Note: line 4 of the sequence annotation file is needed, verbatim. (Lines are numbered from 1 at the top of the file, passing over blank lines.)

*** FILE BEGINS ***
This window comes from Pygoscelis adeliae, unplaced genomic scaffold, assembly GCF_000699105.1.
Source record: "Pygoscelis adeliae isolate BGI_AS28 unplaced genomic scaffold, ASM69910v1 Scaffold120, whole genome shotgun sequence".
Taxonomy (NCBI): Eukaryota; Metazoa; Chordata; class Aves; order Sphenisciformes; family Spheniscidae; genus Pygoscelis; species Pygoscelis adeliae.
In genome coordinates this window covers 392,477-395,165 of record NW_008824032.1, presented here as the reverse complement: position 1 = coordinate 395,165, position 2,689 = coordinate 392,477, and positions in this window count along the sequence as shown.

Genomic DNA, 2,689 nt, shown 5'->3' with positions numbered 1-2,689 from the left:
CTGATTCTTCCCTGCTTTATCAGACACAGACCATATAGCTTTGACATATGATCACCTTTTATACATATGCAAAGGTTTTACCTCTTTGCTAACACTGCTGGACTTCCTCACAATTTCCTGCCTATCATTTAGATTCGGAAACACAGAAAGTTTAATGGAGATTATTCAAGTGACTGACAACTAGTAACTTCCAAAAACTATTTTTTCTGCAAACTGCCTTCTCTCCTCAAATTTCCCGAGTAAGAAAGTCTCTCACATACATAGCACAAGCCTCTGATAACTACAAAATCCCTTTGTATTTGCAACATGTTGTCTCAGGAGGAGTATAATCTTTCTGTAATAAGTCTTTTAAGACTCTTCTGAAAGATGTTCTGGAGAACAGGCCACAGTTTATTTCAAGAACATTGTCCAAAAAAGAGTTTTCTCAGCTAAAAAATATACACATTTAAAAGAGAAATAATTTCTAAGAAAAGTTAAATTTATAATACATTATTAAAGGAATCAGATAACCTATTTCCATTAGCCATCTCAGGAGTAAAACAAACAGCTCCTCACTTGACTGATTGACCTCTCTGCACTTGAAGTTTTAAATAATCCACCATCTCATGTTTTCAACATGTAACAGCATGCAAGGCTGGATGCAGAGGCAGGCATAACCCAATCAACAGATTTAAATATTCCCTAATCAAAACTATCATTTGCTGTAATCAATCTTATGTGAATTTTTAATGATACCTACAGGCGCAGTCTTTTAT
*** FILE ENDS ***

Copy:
In genome coordinates this window covers 392,477-395,165 of record NW_008824032.1, presented here as the reverse complement: position 1 = coordinate 395,165, position 2,689 = coordinate 392,477, and positions in this window count along the sequence as shown.